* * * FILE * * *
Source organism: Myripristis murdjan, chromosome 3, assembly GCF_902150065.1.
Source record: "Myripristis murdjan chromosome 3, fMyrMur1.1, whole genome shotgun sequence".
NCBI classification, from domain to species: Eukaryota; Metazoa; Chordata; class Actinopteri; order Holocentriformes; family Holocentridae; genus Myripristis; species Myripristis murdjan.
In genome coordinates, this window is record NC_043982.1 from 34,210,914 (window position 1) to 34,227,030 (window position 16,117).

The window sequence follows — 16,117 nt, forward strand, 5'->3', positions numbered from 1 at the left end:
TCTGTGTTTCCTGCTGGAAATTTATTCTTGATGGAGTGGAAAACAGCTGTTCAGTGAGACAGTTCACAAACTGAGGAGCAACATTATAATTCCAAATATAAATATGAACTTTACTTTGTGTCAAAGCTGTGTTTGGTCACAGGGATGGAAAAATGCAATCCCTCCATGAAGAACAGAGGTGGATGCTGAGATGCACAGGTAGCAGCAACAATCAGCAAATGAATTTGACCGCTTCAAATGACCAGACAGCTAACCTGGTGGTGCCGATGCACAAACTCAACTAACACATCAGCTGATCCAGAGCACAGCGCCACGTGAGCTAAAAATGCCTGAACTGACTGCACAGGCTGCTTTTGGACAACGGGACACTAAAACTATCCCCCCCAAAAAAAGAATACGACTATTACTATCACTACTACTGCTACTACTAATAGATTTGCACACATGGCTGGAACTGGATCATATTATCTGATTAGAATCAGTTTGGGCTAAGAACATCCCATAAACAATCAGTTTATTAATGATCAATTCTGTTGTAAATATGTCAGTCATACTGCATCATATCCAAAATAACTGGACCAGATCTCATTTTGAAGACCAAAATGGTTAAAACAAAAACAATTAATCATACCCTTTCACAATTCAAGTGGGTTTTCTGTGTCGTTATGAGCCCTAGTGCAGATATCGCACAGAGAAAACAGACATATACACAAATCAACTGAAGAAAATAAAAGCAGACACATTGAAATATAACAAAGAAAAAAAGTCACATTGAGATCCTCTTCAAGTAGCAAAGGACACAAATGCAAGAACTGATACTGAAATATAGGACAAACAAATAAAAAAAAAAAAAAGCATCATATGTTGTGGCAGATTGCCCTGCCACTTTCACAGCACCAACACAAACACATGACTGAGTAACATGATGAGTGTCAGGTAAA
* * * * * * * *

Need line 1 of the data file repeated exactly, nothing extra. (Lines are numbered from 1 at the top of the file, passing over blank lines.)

Source organism: Myripristis murdjan, chromosome 3, assembly GCF_902150065.1.